torch.autograd.functional.hessian(func, inputs, create_graph=False, strict=False, vectorize=False, outer_jacobian_strategy='reverse-mode')[source]

Compute the Hessian of a given scalar function.

  • func (function) – a Python function that takes Tensor inputs and returns a Tensor with a single element.

  • inputs (tuple of Tensors or Tensor) – inputs to the function func.

  • create_graph (bool, optional) – If True, the Hessian will be computed in a differentiable manner. Note that when strict is False, the result can not require gradients or be disconnected from the inputs. Defaults to False.

  • strict (bool, optional) – If True, an error will be raised when we detect that there exists an input such that all the outputs are independent of it. If False, we return a Tensor of zeros as the hessian for said inputs, which is the expected mathematical value. Defaults to False.

  • vectorize (bool, optional) – This feature is experimental. Please consider using torch.func.hessian() instead if you are looking for something less experimental and more performant. When computing the hessian, usually we invoke autograd.grad once per row of the hessian. If this flag is True, we use the vmap prototype feature as the backend to vectorize calls to autograd.grad so we only invoke it once instead of once per row. This should lead to performance improvements in many use cases, however, due to this feature being incomplete, there may be performance cliffs. Please use torch._C._debug_only_display_vmap_fallback_warnings(True) to show any performance warnings and file us issues if warnings exist for your use case. Defaults to False.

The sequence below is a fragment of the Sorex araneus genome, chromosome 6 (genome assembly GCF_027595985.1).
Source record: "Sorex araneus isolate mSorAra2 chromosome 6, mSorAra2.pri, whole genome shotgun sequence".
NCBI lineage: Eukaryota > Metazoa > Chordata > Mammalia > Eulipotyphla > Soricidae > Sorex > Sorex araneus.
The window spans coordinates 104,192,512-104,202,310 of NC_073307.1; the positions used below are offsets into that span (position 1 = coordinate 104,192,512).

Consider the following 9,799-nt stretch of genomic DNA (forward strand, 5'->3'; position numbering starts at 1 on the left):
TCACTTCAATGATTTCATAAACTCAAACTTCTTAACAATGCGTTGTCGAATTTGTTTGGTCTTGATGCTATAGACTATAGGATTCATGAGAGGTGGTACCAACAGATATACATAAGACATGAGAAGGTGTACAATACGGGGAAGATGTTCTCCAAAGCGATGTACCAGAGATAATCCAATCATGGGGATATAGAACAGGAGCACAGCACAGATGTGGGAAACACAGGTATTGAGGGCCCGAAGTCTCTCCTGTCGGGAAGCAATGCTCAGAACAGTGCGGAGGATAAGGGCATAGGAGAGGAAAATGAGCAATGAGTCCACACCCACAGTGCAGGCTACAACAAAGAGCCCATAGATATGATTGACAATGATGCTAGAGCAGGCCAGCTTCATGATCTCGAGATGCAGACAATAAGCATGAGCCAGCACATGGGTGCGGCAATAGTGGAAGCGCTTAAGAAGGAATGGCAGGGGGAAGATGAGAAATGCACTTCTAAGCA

• outer_jacobian_strategy (str, optional) – The Hessian is computed by computing the Jacobian of a Jacobian. The inner Jacobian is always computed in reverse-mode AD. Setting strategy to "forward-mode" or "reverse-mode" determines whether the outer Jacobian will be computed with forward or reverse mode AD. Currently, computing the outer Jacobian in "forward-mode" requires vectorized=True. Defaults to "reverse-mode".


if there is a single input, this will be a single Tensor containing the Hessian for the input. If it is a tuple, then the Hessian will be a tuple of tuples where Hessian[i][j] will contain the Hessian of the ith input and jth input with size the sum of the size of the ith input plus the size of the jth input. Hessian[i][j] will have the same dtype and device as the corresponding ith input.

Return type

Hessian (Tensor or a tuple of tuple of Tensors)


>>> def pow_reducer(x):
...     return x.pow(3).sum()
>>> inputs = torch.rand(2, 2)
>>> hessian(pow_reducer, inputs)
tensor([[[[5.2265, 0.0000],
          [0.0000, 0.0000]],
         [[0.0000, 4.8221],
          [0.0000, 0.0000]]],
        [[[0.0000, 0.0000],
          [1.9456, 0.0000]],
         [[0.0000, 0.0000],
          [0.0000, 3.2550]]]])
>>> hessian(pow_reducer, inputs, create_graph=True)
tensor([[[[5.2265, 0.0000],
          [0.0000, 0.0000]],
         [[0.0000, 4.8221],
          [0.0000, 0.0000]]],
        [[[0.0000, 0.0000],
          [1.9456, 0.0000]],
         [[0.0000, 0.0000],
          [0.0000, 3.2550]]]], grad_fn=<ViewBackward>)
>>> def pow_adder_reducer(x, y):
...     return (2 * x.pow(2) + 3 * y.pow(2)).sum()
>>> inputs = (torch.rand(2), torch.rand(2))
>>> hessian(pow_adder_reducer, inputs)
((tensor([[4., 0.],
          [0., 4.]]),
  tensor([[0., 0.],
          [0., 0.]])),
 (tensor([[0., 0.],
          [0., 0.]]),
  tensor([[6., 0.],
          [0., 6.]])))


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